Theodore J. Lewis discusses Sheol in the Bible and related literature; there is evidence for belief of a conscious existence among the Israelites after death.

Theodore J. Lewis

Theodore J. Lewis, "Dead, Abode of the," in The Anchor Yale Bible Dictionary, ed. David Noel Freedman, 6 vols. (New York: Doubleday, 1992), 2:101-5, Logos ed.

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Theodore J. Lewis
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B. Sheol in the Hebrew Bible

1. Depiction of the Place Sheol. We have few descriptive details of Sheol in comparison to the elaborate depictions of the underworld found in Egyptian and Mesopotamiam literature (Rosenberg 1980: 166–67). One thinks immediately of the Egyptian “guide books” for the dead in the underworld (dat/duat), which lead the dead through various gates, portals, and caverns. The Mesopotamian story about the descent of Isthar into the netherworld describes the entrants’ journey to “the land of no return” (māt la târi), which is a place “bereft of light where their sustenance is dust and their food is clay.” Gates and guardian gatekeepers are common to both traditions. For a discussion of the various names for the underworld in Mesopotamia, see Tallqvist (1934).

Sheol is typically depicted as a place to which one “goes down” (yrd; e.g., Num 16:30; Job 7:9; Isa 57:9; cf. Isa 29:4; Ps 88:3–4; KTU 1.161.21–22;–25; CAD A2: 216 s.v. arādu). It represents the lowest place imaginable (Deut 32:22; Isa 7:11) often used in contrast with the highest heavens (Amos 9:2; Ps 139:8; Job 11:8). To emphasize further the depth of Sheol we also find šĕʾôl, as well as ʾereṣ and bôr (see C below), modified by taḥtı̂t/taḥtiyyôt (e.g., Deut 32:32; Ps 86:13; Ezek 31:14–18), usually translated “the lowest parts of the underworld.” Sheol is often associated with various water images (Tromp 1969: 59–66). The best example of this imagery can be found in Jonah 2:3–6, which couples šĕʾôl with numerous terms for the chaotic waters including Sea (yām/yammı̂m), River (nāhār), breakers (mišbārı̂m), waves (gallîm), waters (mayîm), and the deep (tĕhôm) (see Cross 1983: 159–67). Rosenberg (1980: 102–69) has noted the stereotypical fixed formulas employed in such passages (e.g., Jonah 2:3–6; Pss 42:8; 69:2–3, 15–16; 88:7–8). Building on the analysis of the river ordeal by McCarter (1973: 403–12) and Frymer-Kensky (1977), Rosenberg proposed that the water imagery has more to say about divine judgment than about an actual description of the locale of šĕʾôl. Rosenberg’s contributions to understanding the forensic context of šĕʾôl are many. Yet the crossing of water as part of one’s travel to the underworld is too persistent in the ANE not to be underlying the imagery of biblical Sheol to some degree, even if the water imagery is used primarily in forensic contexts. Compare ḫubur in Akkadian (CAD Ḫ, 219), which is a designation for both the place of the river ordeal and the netherworld.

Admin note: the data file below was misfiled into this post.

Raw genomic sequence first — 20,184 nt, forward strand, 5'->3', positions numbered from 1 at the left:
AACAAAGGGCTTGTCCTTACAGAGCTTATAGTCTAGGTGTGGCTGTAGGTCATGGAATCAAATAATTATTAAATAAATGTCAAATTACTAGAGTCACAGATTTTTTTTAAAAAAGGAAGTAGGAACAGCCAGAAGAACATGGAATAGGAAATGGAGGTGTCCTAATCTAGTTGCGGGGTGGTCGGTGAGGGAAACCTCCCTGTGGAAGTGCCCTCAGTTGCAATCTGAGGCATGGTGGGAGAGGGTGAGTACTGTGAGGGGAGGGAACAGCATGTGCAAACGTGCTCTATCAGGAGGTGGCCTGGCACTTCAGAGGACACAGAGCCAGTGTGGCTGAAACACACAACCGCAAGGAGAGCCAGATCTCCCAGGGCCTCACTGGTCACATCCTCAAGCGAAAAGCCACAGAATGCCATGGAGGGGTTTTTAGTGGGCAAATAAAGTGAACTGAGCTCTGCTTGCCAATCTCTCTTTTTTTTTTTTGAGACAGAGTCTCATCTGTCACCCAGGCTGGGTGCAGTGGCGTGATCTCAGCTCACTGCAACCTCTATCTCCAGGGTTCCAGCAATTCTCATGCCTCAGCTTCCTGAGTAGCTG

The gates of Sheol are mentioned several times in the Hebrew Bible (Isa 38:10; Pss 9:14—Eng 9:13; 107:18; Job 38:17; cf. Jer 15:7). As mentioned above, gates and guardian gatekeepers are prominent in the Egyptian and Mesopotamian conceptions of the netherworld. The same concept continues in later Jewish (Wis 16:13; 3 Macc. 5:51) and Christian (Matt 16:18; cf. Rev 1:18) literature. Similarly, Jonah 2:7—Eng 2:6 describes the “bars” (bĕrı̂ḥı̂m) of the underworld (cf. Job 38:10; the common translation “bars of Sheol” in Job 17:16 [cf. RSV] is doubtful). Both of these images have to do with the imprisoning power of Sheol and its impassable nature, which prevents escape. Compare Job 7:9, yôrēd šĕʾôl lōʾ yaʿaleh, “he who goes down to Sheol does not come up” and the Akkadian description of the netherworld as māt la târi, “the land of no return.” See also BELIAL. Compare also the ropes and snares of Sheol/Death (2 Sam 22:6 = Ps 18:5–6—Eng 18:4–5).